I few weeks I posted the story of James Caldwell, a Revolutionary War Chaplain who handed out hymnals written by Issac Watts during a Revolutionary War battle. The goal was to supply paper wading to the Continental Infantry who were engaged in a fire fight with British Regulars. The Continentals were running low on paper wadding so Caldwell supplied the hymnals for a paper substitute and uttered the words, “Give them Watts boys” or something to that effect.

In was General George Washington who established the military chaplaincy and until recently it was presumed that military chaplains had freedom of religion and the freedom to share their faith.

Gen. George Washington established the chaplaincy for the Continental Army.

Gen. George Washington established the chaplaincy for the Continental Army.

We’ve come along way since the Christianized American culture of 1777 to the “don’t you dare offend me with your religion” culture of 2013. Sadly, the American military is leading the charge (with the Obama Administration working behind the scenes) to start a war to suppress religion freedom. This trend has been well documented in a recent issue of World Magazine, article titled, Holding the Line.

Perhaps the oddest tidbit in the story was the US Congressman Jared Polis (D-Colo) proposing that the military add “atheist chaplains.” It did not pass but 150 Democrats voted for it and the Administration uttered not a peep in protest.

The US House of Representatives has had a chaplain since 1789.

The US House of Representatives has had a chaplain since 1789.

So one one hand the Administration via it’s control of the military is seeking to ban some expressions of religious freedom but on the other hand empower other expressions of religious freedom even if “atheist chaplain” is an oxymoron.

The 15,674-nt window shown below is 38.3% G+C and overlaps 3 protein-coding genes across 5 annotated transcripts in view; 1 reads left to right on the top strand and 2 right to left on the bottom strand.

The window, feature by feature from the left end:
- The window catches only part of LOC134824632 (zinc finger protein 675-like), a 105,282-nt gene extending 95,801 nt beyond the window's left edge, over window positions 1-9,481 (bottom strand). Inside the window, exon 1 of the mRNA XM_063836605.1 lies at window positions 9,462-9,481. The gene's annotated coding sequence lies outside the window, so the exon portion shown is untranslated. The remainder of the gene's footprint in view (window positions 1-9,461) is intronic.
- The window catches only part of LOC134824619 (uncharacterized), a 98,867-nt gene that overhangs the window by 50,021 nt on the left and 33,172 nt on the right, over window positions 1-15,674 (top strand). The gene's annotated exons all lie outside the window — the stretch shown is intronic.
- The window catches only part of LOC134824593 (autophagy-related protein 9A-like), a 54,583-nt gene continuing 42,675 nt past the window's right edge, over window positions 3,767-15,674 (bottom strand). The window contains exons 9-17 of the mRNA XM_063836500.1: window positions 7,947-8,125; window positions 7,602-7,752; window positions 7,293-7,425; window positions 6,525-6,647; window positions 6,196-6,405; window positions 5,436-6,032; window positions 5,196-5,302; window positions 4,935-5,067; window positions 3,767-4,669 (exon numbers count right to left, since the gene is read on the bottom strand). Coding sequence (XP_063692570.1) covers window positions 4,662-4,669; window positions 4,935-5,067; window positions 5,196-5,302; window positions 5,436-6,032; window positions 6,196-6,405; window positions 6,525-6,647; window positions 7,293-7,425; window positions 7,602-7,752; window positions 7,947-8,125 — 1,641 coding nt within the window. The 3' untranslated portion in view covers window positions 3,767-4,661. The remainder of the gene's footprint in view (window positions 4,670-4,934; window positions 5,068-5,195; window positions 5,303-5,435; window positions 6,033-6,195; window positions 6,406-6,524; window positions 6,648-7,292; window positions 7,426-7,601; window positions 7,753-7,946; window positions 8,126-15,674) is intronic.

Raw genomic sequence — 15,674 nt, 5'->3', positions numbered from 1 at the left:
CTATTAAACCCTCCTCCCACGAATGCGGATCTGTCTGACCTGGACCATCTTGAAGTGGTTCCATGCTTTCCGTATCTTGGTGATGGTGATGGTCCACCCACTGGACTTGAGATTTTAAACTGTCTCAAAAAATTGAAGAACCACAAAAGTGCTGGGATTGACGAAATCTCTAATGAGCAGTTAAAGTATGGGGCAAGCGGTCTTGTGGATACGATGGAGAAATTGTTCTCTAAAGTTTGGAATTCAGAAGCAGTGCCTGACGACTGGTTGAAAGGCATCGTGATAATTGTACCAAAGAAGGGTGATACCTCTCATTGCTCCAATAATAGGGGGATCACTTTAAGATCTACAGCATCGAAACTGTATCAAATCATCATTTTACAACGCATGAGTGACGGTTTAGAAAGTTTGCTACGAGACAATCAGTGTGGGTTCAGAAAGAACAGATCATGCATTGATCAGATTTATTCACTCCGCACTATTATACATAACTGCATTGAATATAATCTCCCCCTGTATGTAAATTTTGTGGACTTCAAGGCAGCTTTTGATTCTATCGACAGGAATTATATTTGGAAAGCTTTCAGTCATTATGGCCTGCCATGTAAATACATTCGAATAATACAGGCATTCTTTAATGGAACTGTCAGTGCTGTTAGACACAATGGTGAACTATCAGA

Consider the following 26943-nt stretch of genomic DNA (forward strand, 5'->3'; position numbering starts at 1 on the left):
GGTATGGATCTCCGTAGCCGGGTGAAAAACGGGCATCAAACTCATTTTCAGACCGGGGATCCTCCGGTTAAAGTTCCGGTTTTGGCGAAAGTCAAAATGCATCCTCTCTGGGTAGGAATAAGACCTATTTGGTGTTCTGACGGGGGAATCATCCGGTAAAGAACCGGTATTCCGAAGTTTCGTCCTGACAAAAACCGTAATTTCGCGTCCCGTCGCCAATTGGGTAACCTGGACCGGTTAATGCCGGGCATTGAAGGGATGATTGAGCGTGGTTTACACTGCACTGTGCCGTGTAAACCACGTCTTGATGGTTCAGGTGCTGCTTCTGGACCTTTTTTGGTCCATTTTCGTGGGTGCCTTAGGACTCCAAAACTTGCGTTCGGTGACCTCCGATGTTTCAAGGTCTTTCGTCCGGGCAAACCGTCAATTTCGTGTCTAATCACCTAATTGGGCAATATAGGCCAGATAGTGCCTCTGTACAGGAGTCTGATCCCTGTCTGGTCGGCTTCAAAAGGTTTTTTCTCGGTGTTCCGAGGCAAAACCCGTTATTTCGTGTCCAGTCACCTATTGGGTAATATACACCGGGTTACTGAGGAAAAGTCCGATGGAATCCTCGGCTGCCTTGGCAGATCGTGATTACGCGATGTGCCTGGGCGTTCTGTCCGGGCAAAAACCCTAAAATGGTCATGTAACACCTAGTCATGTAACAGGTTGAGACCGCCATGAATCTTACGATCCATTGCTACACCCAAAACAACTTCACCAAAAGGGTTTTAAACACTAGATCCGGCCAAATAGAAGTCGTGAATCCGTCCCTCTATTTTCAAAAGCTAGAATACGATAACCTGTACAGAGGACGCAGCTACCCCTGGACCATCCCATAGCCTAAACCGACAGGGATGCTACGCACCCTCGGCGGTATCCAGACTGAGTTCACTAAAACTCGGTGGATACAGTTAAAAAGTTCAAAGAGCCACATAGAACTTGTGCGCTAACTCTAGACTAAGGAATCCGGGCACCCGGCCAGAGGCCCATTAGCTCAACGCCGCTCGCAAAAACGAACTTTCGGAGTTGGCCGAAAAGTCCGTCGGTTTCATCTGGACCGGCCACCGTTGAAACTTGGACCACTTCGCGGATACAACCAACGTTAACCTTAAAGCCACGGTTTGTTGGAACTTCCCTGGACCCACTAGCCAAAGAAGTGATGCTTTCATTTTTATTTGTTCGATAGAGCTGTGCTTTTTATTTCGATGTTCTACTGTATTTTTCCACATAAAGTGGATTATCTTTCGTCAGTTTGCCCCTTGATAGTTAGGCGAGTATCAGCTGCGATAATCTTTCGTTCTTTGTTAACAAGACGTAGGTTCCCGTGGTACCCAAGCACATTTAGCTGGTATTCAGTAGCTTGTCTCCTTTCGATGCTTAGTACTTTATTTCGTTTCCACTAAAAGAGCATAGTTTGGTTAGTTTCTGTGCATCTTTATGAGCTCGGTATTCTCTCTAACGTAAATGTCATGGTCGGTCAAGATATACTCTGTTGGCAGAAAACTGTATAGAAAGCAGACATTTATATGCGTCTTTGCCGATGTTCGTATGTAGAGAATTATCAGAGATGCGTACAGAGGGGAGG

None of this really surprises me. What threatens the Administration is not religion or the lack thereof, but the gospel and the exclusiveness of it. The gospel is not pc and that makes Christians who believe it, “extremists.”

In years past I had considered becoming a chaplain as another ministry to the one I already had.  I didn’t have the military in mind because at the time I was too old and I had served long ago in another capacity.

I had thought of a prison chaplaincy and/or hospital. My thoughts were those were two likely places people would be most likely to want to hear the gospel.

So, I spoke to a chaplain who was from a Nazarene background as I recall. I asked him if he was free to share the gospel. It was a Catholic Hospital so you’d think it was a no brainer. He said no, he would have to be asked first. I said then what do you do? He said he would ask people how they were doing, leave encouraging materials (what could be more encouraging than the gospel?) and basically just be friendly hoping someone would ask him stuff.

I gave the man credit for sticking with it. He said most of the other chaplains were theological liberals and with them there was no chance to hear the gospel whereas with him, a slim chance if a person asked.

On the other hand he could not freely share his faith and the hope within unless asked. I guess it would be one thing if the recipient told him he didn’t want to hear it and leave, but it’s quite another to have a rule that prevents one from freely sharing the basis of one’s beliefs. It certainly seems the Administration has little regard for the Constitution and this is now reflected in the US Military.

Yes, I am aware that atheists mock the saying "there are no atheists in foxholes and I'm also aware that the Bible says the fool says in his heart there is no God.

Yes, I am aware that atheists mock the saying “there are no atheists in foxholes” and I’m also aware that the Bible says the fool says in his heart there is no God.

There is an old saying “there are no atheists in foxholes.” The reason for that appears obvious. It raises the question that if Atheist Chaplains were allowed in the military what would they do? Why would an atheist need a chaplain?

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